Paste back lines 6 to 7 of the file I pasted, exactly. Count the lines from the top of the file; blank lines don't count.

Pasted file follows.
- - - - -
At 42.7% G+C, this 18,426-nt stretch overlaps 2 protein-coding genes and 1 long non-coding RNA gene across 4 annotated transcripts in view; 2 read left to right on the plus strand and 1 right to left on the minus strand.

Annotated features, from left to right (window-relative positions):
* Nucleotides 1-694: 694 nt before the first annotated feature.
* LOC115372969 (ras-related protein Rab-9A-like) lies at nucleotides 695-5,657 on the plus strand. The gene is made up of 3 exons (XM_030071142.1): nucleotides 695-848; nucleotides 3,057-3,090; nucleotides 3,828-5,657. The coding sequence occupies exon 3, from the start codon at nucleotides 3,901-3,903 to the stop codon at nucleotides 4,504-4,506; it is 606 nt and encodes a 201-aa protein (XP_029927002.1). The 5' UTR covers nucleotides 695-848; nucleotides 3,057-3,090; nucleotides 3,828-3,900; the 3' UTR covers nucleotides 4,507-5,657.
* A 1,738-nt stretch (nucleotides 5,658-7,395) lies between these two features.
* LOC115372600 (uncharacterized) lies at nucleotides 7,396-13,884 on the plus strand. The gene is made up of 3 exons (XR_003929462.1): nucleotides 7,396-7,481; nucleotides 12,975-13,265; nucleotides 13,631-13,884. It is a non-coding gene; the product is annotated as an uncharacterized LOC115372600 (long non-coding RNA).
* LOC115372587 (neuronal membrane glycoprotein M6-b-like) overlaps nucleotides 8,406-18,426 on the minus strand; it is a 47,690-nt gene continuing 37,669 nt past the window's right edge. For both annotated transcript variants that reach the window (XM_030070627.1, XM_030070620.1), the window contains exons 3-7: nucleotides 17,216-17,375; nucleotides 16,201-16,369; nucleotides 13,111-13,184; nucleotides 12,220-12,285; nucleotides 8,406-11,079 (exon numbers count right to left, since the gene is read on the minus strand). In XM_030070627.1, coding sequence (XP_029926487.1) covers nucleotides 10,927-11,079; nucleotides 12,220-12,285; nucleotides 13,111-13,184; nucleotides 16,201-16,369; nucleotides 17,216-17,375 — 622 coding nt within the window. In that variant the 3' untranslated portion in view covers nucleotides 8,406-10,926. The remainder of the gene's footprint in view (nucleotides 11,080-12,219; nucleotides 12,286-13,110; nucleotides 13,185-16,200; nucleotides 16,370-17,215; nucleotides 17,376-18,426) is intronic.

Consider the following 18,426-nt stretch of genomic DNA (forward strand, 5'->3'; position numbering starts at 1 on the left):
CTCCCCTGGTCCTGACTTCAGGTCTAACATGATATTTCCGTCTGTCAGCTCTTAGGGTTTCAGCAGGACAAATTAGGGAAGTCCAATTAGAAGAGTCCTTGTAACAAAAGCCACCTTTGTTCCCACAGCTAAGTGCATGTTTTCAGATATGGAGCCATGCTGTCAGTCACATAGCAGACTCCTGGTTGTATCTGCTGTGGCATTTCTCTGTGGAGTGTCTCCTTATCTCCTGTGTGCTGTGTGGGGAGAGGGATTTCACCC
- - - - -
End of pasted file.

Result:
* LOC115372600 (uncharacterized) lies at nucleotides 7,396-13,884 on the plus strand. The gene is made up of 3 exons (XR_003929462.1): nucleotides 7,396-7,481; nucleotides 12,975-13,265; nucleotides 13,631-13,884. It is a non-coding gene; the product is annotated as an uncharacterized LOC115372600 (long non-coding RNA).
* LOC115372587 (neuronal membrane glycoprotein M6-b-like) overlaps nucleotides 8,406-18,426 on the minus strand; it is a 47,690-nt gene continuing 37,669 nt past the window's right edge. For both annotated transcript variants that reach the window (XM_030070627.1, XM_030070620.1), the window contains exons 3-7: nucleotides 17,216-17,375; nucleotides 16,201-16,369; nucleotides 13,111-13,184; nucleotides 12,220-12,285; nucleotides 8,406-11,079 (exon numbers count right to left, since the gene is read on the minus strand). In XM_030070627.1, coding sequence (XP_029926487.1) covers nucleotides 10,927-11,079; nucleotides 12,220-12,285; nucleotides 13,111-13,184; nucleotides 16,201-16,369; nucleotides 17,216-17,375 — 622 coding nt within the window. In that variant the 3' untranslated portion in view covers nucleotides 8,406-10,926. The remainder of the gene's footprint in view (nucleotides 11,080-12,219; nucleotides 12,286-13,110; nucleotides 13,185-16,200; nucleotides 16,370-17,215; nucleotides 17,376-18,426) is intronic.